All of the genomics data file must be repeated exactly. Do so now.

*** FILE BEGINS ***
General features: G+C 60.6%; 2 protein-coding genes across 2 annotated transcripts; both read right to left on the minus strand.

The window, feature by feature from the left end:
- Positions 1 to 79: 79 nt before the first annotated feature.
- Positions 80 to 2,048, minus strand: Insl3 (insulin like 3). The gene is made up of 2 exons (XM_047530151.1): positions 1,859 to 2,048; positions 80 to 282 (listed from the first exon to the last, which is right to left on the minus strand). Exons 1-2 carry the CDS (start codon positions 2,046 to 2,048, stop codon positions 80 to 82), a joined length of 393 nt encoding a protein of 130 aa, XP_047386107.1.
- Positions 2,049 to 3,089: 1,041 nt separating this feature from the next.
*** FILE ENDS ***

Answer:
General features: G+C 60.6%; 2 protein-coding genes across 2 annotated transcripts; both read right to left on the minus strand.

The window, feature by feature from the left end:
- Positions 1 to 79: 79 nt before the first annotated feature.
- Positions 80 to 2,048, minus strand: Insl3 (insulin like 3). The gene is made up of 2 exons (XM_047530151.1): positions 1,859 to 2,048; positions 80 to 282 (listed from the first exon to the last, which is right to left on the minus strand). Exons 1-2 carry the CDS (start codon positions 2,046 to 2,048, stop codon positions 80 to 82), a joined length of 393 nt encoding a protein of 130 aa, XP_047386107.1.
- Positions 2,049 to 3,089: 1,041 nt separating this feature from the next.